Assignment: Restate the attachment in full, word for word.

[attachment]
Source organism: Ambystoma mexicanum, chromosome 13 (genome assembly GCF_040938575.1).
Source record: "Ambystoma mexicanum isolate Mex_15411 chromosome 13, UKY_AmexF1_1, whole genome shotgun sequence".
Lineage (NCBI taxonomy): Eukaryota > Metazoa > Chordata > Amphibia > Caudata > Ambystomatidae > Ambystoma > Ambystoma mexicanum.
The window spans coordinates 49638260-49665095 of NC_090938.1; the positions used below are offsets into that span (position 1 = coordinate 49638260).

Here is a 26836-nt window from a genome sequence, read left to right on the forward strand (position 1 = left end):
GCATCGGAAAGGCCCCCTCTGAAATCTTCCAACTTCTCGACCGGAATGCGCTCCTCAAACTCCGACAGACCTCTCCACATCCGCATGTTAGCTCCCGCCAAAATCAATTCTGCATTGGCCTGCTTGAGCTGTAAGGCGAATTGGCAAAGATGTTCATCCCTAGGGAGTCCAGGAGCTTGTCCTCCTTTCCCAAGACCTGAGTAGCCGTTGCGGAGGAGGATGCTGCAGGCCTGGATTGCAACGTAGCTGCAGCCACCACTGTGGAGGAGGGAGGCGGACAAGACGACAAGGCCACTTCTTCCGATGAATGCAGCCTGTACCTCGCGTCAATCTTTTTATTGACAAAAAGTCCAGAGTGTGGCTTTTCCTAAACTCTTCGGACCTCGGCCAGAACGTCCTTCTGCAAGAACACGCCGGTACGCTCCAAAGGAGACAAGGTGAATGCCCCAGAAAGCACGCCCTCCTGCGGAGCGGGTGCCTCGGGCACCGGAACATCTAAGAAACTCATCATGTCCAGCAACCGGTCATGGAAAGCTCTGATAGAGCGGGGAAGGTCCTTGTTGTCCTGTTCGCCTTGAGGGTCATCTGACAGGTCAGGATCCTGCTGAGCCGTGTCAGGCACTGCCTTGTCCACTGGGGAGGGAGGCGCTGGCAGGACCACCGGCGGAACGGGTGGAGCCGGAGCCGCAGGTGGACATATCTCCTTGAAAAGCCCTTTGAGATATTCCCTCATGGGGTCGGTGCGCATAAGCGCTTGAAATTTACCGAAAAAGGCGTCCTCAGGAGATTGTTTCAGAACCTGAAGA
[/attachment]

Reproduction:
Source organism: Ambystoma mexicanum, chromosome 13 (genome assembly GCF_040938575.1).
Source record: "Ambystoma mexicanum isolate Mex_15411 chromosome 13, UKY_AmexF1_1, whole genome shotgun sequence".
Lineage (NCBI taxonomy): Eukaryota > Metazoa > Chordata > Amphibia > Caudata > Ambystomatidae > Ambystoma > Ambystoma mexicanum.
The window spans coordinates 49638260-49665095 of NC_090938.1; the positions used below are offsets into that span (position 1 = coordinate 49638260).

Here is a 26836-nt window from a genome sequence, read left to right on the forward strand (position 1 = left end):
GCATCGGAAAGGCCCCCTCTGAAATCTTCCAACTTCTCGACCGGAATGCGCTCCTCAAACTCCGACAGACCTCTCCACATCCGCATGTTAGCTCCCGCCAAAATCAATTCTGCATTGGCCTGCTTGAGCTGTAAGGCGAATTGGCAAAGATGTTCATCCCTAGGGAGTCCAGGAGCTTGTCCTCCTTTCCCAAGACCTGAGTAGCCGTTGCGGAGGAGGATGCTGCAGGCCTGGATTGCAACGTAGCTGCAGCCACCACTGTGGAGGAGGGAGGCGGACAAGACGACAAGGCCACTTCTTCCGATGAATGCAGCCTGTACCTCGCGTCAATCTTTTTATTGACAAAAAGTCCAGAGTGTGGCTTTTCCTAAACTCTTCGGACCTCGGCCAGAACGTCCTTCTGCAAGAACACGCCGGTACGCTCCAAAGGAGACAAGGTGAATGCCCCAGAAAGCACGCCCTCCTGCGGAGCGGGTGCCTCGGGCACCGGAACATCTAAGAAACTCATCATGTCCAGCAACCGGTCATGGAAAGCTCTGATAGAGCGGGGAAGGTCCTTGTTGTCCTGTTCGCCTTGAGGGTCATCTGACAGGTCAGGATCCTGCTGAGCCGTGTCAGGCACTGCCTTGTCCACTGGGGAGGGAGGCGCTGGCAGGACCACCGGCGGAACGGGTGGAGCCGGAGCCGCAGGTGGACATATCTCCTTGAAAAGCCCTTTGAGATATTCCCTCATGGGGTCGGTGCGCATAAGCGCTTGAAATTTACCGAAAAAGGCGTCCTCAGGAGATTGTTTCAGAACCTGAAGA